As for MIUI 9, it's a disappointment as rivals such as the Honor 9 Lite runs on Android Oreo out-of-the-box. Xiaomi could have deployed Android Oreo with the Redmi Note 5 but chose against it. Nonetheless, MIUI 9.2 brings certain new features such as Bixby-inspired smart cards, multi-window and a new Gallery app that offers more intensive image editing features, amongst others.
Since this phone has now given up the discrete capacitive navigation buttons, the software buttons use up some considerable amount of space towards the bottom. You will have to dig deep into the Settings every time to get the navigation bar disappear into the bottom if you don't like it interfering on your screen. Xiaomi claims you can use the Quickball feature to help you instead of the soft navigation buttons, but as a feedback, we suggested a more Galaxy/OnePlus-like feature to quickly show and hide the same.
Additionally, MIUI 9 doesn't adjust to most third-party apps for the 18:9 view, which most other custom ROMs offer — so you have to settle with apps that cannot take advantage of the large 18:9 display.
However, MIUI 9’s beta build for 18:9 Xiaomi phones is already testing gesture-based navigation, like the iPhone X, which makes it a highly-anticipated feature for this budget midranger. We hope to see this soon.
To sum up the performance, the Redmi Note 5 is still a very capable smartphone for casual tasks, despite relying on an older chipset. We were glad to not tinker with the developer settings and turn off MIUI optimisation in our time with the Note 5 — hats off to Xiaomi’s optimisation — at least for now.
Previous Redmi Note models have never stressed on the camera's capture quality. With the Redmi Note 5, Xiaomi takes a different route by including a new sensor — a 12MP unit with an aperture of f/2.2 and a pixel size of 1.25 μm. This may seem inferior to the Redmi Note 4’s specifications but is better in every measurable way in reality.
The camera now possesses better dynamic range with improved contrast and sharpness. Low light performance is still on par with the Redmi Note 4, despite slight improvements to the algorithms.
One issue we noticed with the rear camera is that indoor shots tend to create a reddish tint on subjects, which makes pictures look weird. Maybe a software update could attend to this issue.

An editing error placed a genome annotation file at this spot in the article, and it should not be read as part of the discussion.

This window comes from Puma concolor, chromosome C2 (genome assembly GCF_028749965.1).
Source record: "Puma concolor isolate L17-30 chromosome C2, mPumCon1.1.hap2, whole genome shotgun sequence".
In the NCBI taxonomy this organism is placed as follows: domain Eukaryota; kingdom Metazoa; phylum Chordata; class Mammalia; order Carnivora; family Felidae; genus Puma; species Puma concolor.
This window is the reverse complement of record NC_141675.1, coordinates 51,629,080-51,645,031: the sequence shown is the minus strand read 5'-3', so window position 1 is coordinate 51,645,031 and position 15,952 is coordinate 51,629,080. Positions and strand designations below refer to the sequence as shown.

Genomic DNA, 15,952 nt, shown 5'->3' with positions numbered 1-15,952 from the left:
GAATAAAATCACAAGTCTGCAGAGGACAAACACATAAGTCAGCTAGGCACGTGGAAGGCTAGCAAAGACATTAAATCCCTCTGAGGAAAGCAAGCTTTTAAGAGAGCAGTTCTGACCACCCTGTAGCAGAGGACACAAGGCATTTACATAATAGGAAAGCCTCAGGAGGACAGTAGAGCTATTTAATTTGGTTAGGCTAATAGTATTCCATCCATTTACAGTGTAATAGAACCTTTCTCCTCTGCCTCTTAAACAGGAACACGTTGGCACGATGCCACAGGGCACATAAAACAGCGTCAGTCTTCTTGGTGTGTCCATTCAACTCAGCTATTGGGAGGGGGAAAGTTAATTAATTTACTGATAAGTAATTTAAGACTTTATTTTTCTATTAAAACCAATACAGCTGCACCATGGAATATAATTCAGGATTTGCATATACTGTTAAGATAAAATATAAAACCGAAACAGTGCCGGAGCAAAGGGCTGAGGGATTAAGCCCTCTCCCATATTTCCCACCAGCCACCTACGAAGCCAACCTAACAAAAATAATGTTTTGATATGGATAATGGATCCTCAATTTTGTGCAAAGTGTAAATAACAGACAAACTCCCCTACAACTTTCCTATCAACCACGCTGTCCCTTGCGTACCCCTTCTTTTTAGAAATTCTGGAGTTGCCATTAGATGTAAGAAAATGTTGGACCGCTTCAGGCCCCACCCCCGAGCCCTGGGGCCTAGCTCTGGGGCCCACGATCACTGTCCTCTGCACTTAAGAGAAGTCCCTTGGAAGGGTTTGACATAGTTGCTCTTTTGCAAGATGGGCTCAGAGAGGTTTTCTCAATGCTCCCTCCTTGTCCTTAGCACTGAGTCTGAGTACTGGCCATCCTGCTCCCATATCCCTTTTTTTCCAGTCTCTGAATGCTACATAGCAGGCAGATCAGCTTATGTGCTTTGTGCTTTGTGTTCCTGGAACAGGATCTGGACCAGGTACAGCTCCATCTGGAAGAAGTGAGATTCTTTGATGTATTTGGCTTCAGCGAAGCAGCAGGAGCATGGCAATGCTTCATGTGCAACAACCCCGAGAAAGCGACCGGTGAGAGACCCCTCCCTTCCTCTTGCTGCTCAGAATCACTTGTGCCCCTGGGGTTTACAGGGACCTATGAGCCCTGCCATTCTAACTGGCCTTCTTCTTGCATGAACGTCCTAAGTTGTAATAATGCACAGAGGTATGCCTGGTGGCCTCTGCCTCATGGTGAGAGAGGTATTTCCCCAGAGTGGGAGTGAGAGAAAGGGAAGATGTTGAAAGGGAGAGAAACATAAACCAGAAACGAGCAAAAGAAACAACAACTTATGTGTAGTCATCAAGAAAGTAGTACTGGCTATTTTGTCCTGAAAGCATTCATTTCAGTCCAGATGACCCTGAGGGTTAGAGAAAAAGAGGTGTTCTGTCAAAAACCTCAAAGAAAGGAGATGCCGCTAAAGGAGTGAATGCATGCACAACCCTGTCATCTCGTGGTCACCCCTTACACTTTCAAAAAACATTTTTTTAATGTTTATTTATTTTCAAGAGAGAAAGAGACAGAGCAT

As for the front camera, it still uses a 5MP sensor. But the Note 5 gets a front LED flash this time, catering to selfie addicts. However, Xiaomi’s new algorithms for selfies now works better and caters to the Indian skin tone. Selfies turn out to be good in daylight and noise tends to creep in during indoors shots, but is kept under control with the selfie flash.
A smartphone with the Redmi Note moniker should have a big battery and the Note 5 fulfils that criterion as usual. With a 4000mAh battery at your disposal, moderate usage should last approximately a day and a half. Note: moderate usage is referred to as texting, video calling, casual gaming, average streaming videos and photos. Xiaomi has also included a 5V/2A charger, which takes lesser time than its predecessor to top up the power reservoir when the battery meter sees red.
The Redmi Note 5 proves once again what Xiaomi is good at — making a maximum-bang-for-your-buck all-rounder budget smartphone. The build and aesthetics are a class apart from its rivals, the hardware is competent with a relatively old yet smartly optimised software, and the cameras are decent to keep Xiaomi’s name relevant in the budget midrange segment. However, Xiaomi could have gone for a new chipset and a newer version of Android OS to make it tempting. But hold on, there's a Redmi Note 5 Pro that caters to the 'New.' Check out our initial hands-on and hold your horses for a full-blown review on the Redmi Note 5 Pro ahead.
Nonetheless, the Redmi Note 5 is a very dependable daily driver like its predecessors and if it falls under your budget, get your hands on it.
Should you upgrade from the Redmi Note 4?
If you are happy with your existing Redmi Note 4, we don't see why you need to upgrade to just a design upgrade. However, if you are seeking slightly enhanced performance in all departments, newer added features and a brand new design, then the Redmi Note 5 Pro should be your new buddy. However, if you are upgrading from anything older than the Redmi Note 4, or are considering to adopt Xiaomi smartphones on a strict budget, then the Redmi Note 5 with its impressive new aesthetics and a beautiful display will fit your bill. In short — blindly go for it — it's an all-rounder.
Pros: Modern 18:9 FHD+ display, impressive aesthetics, good grip, reliable battery life.
Cons: Recycled core hardware, dated Android 7.1 OS.
Also read: Xiaomi Redmi Note 5 Pro first impressions